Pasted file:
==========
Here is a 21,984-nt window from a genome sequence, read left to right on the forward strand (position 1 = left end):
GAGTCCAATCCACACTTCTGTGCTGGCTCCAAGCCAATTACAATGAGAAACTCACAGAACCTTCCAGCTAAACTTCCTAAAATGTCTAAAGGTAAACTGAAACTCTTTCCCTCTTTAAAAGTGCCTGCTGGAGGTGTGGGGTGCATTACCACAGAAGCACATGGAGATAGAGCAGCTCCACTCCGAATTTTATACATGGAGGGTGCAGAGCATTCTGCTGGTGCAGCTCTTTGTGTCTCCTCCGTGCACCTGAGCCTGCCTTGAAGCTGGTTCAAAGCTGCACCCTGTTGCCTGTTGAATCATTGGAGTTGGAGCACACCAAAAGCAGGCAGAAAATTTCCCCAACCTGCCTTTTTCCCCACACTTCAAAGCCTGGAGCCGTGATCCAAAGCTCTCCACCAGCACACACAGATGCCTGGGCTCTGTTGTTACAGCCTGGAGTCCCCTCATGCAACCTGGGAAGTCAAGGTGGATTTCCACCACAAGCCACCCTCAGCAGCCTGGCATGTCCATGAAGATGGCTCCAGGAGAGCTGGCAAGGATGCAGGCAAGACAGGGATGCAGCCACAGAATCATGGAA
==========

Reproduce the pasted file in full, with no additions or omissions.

Here is a 21,984-nt window from a genome sequence, read left to right on the forward strand (position 1 = left end):
GAGTCCAATCCACACTTCTGTGCTGGCTCCAAGCCAATTACAATGAGAAACTCACAGAACCTTCCAGCTAAACTTCCTAAAATGTCTAAAGGTAAACTGAAACTCTTTCCCTCTTTAAAAGTGCCTGCTGGAGGTGTGGGGTGCATTACCACAGAAGCACATGGAGATAGAGCAGCTCCACTCCGAATTTTATACATGGAGGGTGCAGAGCATTCTGCTGGTGCAGCTCTTTGTGTCTCCTCCGTGCACCTGAGCCTGCCTTGAAGCTGGTTCAAAGCTGCACCCTGTTGCCTGTTGAATCATTGGAGTTGGAGCACACCAAAAGCAGGCAGAAAATTTCCCCAACCTGCCTTTTTCCCCACACTTCAAAGCCTGGAGCCGTGATCCAAAGCTCTCCACCAGCACACACAGATGCCTGGGCTCTGTTGTTACAGCCTGGAGTCCCCTCATGCAACCTGGGAAGTCAAGGTGGATTTCCACCACAAGCCACCCTCAGCAGCCTGGCATGTCCATGAAGATGGCTCCAGGAGAGCTGGCAAGGATGCAGGCAAGACAGGGATGCAGCCACAGAATCATGGAA